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‘The Amazing Spider-man’ Lacks Personality Despite Best Efforts by Talented Stars

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HollywoodChicago.com Oscarman rating: 2.5/5.0
Rating: 2.5/5.0

CHICAGO – They could have called it “The Meh Spider-man.” While Andrew Garfield, Emma Stone, Denis Leary, Sally Field, and Martin Sheen do their absolute best to elevate one of the most generic and uninspired superhero screenplays since men first put on spandex in front of the camera, they can’t save this wasted opportunity to reboot a franchise in a way that doesn’t feel generated by a committee of Marvel producers. Marc Webb’s “The Amazing Spider-man” isn’t awful enough to be truly memorable but it certainly doesn’t offer anything new, trudging through most of the same plot details that Sam Raimi covered with personality and style in his trilogy. There are glimpses of what could be in the eventual sequel when the cast is allowed to shake off the generic nature of its origin story but the likelihood of a better follow-up doesn’t excuse the mistakes made here.

A young Peter Parker watches as his father Richard (Campbell Scott) and mother Mary (Embeth Davidtz) flee into the night. Peter never sees his parents again and is raised by Uncle Ben (a fantastic Martin Sheen, offering the only emotional gravity to a piece desperately in need of more) and Aunt May (a solid-but-wasted Sally Field). A teenage Peter (now Andrew Garfield) finds a briefcase owned by his father and tracks a hidden file within it back to Oscorp, the biotech company at which his father worked and where his secret crush, Gwen Stacy (Emma Stone), is currently interning after school.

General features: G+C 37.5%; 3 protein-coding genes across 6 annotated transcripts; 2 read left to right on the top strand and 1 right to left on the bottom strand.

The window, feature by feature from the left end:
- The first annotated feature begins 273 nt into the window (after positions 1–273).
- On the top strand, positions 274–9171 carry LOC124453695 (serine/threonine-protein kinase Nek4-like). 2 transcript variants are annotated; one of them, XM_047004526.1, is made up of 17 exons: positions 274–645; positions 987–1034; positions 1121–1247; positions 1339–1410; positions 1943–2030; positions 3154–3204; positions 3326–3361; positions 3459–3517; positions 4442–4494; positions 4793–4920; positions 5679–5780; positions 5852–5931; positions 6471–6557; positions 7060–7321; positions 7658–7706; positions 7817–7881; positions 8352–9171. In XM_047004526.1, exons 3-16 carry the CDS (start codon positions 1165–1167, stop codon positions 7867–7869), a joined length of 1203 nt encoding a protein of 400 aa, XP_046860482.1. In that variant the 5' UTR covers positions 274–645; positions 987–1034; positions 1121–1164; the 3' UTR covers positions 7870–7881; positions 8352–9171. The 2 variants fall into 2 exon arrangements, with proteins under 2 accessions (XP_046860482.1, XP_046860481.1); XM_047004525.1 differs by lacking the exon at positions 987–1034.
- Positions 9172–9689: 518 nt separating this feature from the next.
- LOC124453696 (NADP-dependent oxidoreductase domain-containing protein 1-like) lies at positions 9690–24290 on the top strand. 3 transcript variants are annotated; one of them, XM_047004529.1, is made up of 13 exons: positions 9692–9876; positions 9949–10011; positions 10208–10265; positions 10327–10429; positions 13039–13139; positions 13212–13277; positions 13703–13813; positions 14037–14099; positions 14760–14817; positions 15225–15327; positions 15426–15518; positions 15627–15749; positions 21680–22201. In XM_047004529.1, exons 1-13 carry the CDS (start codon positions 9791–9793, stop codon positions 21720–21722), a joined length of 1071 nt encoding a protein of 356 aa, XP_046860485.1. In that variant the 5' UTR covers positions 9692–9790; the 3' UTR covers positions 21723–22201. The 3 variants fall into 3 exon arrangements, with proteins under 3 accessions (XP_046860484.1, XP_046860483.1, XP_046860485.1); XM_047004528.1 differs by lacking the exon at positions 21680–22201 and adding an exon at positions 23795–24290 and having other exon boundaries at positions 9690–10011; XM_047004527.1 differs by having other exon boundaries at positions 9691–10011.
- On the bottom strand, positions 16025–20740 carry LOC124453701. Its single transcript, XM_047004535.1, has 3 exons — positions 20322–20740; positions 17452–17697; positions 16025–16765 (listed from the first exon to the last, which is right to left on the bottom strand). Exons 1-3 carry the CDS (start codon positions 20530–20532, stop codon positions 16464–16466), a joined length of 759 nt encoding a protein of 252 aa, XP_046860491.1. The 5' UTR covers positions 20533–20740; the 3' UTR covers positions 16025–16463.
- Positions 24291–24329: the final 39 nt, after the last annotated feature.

The Amazing Spider-man
The Amazing Spider-man
Photo credit: Sony Pictures

At Oscorp, Parker not only crosses paths with his father’s former colleague, Dr. Curt Connors (Rhys Ifans), who is working on cross-species genetics, but the young man gets bit by a genetically-engineered spider. Before you know it, he’s kicking ass on the subway, dunking like Lebron, and visiting sweet Gwen in her 20th floor apartment by knocking on her window. With Uncle Ben’s death at the hands of a petty thief that Peter could have stopped still ringing in his moral ears, he sets out on a quest for vengeance.

At this point, “The Amazing Spider-man” needs a villain or two. The film goes 50 minutes without an action sequence (other than the subway beat-down) and longer without an actual villain. The lack of narrative thrust and incredible familiarity with every one of the story beats of the first hour makes for a film with no thrust for a surprisingly long time, almost as if it’s going through the required motions. Peter has to get bit. He has to have a love interest. Ben has to die. He has to experiment with his growing powers. Yadda yadda yadda. When writers James Vanderbilt and Alvin Sargent and Steve Kloves have the guts to try to actually rewrite the franchise (by reimagining Peter’s father/mother for example) then the piece has a bit of life but the first act is so bereft of risk-taking or personality that it’s depressing. It’s tracing over something that’s already been drawn.

The Amazing Spider-man
The Amazing Spider-man
Photo credit: Sony Pictures